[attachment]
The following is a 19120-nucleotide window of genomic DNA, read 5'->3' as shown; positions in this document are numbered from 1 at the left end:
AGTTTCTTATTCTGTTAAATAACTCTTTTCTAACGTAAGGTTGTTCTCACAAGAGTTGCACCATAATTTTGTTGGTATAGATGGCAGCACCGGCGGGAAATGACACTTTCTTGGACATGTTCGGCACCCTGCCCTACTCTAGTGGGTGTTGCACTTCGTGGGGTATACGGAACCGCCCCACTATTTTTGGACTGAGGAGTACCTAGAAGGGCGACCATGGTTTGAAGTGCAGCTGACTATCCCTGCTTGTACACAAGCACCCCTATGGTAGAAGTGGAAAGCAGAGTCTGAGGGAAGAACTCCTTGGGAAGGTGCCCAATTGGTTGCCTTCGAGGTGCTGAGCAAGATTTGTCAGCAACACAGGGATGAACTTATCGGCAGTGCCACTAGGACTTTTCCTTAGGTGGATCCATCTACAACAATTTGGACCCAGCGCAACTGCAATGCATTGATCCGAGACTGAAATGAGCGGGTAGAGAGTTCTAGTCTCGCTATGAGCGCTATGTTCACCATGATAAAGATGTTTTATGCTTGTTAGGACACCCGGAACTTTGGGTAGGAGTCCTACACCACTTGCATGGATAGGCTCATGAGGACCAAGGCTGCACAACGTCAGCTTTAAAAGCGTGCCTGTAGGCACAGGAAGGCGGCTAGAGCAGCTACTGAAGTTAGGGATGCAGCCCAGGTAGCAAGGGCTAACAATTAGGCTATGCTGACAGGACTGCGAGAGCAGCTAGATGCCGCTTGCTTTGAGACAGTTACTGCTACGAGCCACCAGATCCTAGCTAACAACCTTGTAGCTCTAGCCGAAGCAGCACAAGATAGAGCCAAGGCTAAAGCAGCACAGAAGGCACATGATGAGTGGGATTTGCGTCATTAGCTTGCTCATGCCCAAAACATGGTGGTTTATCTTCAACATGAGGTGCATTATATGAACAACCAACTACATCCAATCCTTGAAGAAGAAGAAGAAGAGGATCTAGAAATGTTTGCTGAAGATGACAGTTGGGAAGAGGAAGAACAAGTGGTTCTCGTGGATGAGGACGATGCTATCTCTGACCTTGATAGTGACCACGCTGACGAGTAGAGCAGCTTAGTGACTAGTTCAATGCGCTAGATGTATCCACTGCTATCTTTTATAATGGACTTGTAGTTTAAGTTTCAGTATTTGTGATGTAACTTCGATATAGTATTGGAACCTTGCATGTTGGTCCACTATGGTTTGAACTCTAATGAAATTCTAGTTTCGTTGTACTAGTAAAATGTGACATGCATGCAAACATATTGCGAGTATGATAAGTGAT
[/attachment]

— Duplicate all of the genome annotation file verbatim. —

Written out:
The following is a 19120-nucleotide window of genomic DNA, read 5'->3' as shown; positions in this document are numbered from 1 at the left end:
AGTTTCTTATTCTGTTAAATAACTCTTTTCTAACGTAAGGTTGTTCTCACAAGAGTTGCACCATAATTTTGTTGGTATAGATGGCAGCACCGGCGGGAAATGACACTTTCTTGGACATGTTCGGCACCCTGCCCTACTCTAGTGGGTGTTGCACTTCGTGGGGTATACGGAACCGCCCCACTATTTTTGGACTGAGGAGTACCTAGAAGGGCGACCATGGTTTGAAGTGCAGCTGACTATCCCTGCTTGTACACAAGCACCCCTATGGTAGAAGTGGAAAGCAGAGTCTGAGGGAAGAACTCCTTGGGAAGGTGCCCAATTGGTTGCCTTCGAGGTGCTGAGCAAGATTTGTCAGCAACACAGGGATGAACTTATCGGCAGTGCCACTAGGACTTTTCCTTAGGTGGATCCATCTACAACAATTTGGACCCAGCGCAACTGCAATGCATTGATCCGAGACTGAAATGAGCGGGTAGAGAGTTCTAGTCTCGCTATGAGCGCTATGTTCACCATGATAAAGATGTTTTATGCTTGTTAGGACACCCGGAACTTTGGGTAGGAGTCCTACACCACTTGCATGGATAGGCTCATGAGGACCAAGGCTGCACAACGTCAGCTTTAAAAGCGTGCCTGTAGGCACAGGAAGGCGGCTAGAGCAGCTACTGAAGTTAGGGATGCAGCCCAGGTAGCAAGGGCTAACAATTAGGCTATGCTGACAGGACTGCGAGAGCAGCTAGATGCCGCTTGCTTTGAGACAGTTACTGCTACGAGCCACCAGATCCTAGCTAACAACCTTGTAGCTCTAGCCGAAGCAGCACAAGATAGAGCCAAGGCTAAAGCAGCACAGAAGGCACATGATGAGTGGGATTTGCGTCATTAGCTTGCTCATGCCCAAAACATGGTGGTTTATCTTCAACATGAGGTGCATTATATGAACAACCAACTACATCCAATCCTTGAAGAAGAAGAAGAAGAGGATCTAGAAATGTTTGCTGAAGATGACAGTTGGGAAGAGGAAGAACAAGTGGTTCTCGTGGATGAGGACGATGCTATCTCTGACCTTGATAGTGACCACGCTGACGAGTAGAGCAGCTTAGTGACTAGTTCAATGCGCTAGATGTATCCACTGCTATCTTTTATAATGGACTTGTAGTTTAAGTTTCAGTATTTGTGATGTAACTTCGATATAGTATTGGAACCTTGCATGTTGGTCCACTATGGTTTGAACTCTAATGAAATTCTAGTTTCGTTGTACTAGTAAAATGTGACATGCATGCAAACATATTGCGAGTATGATAAGTGAT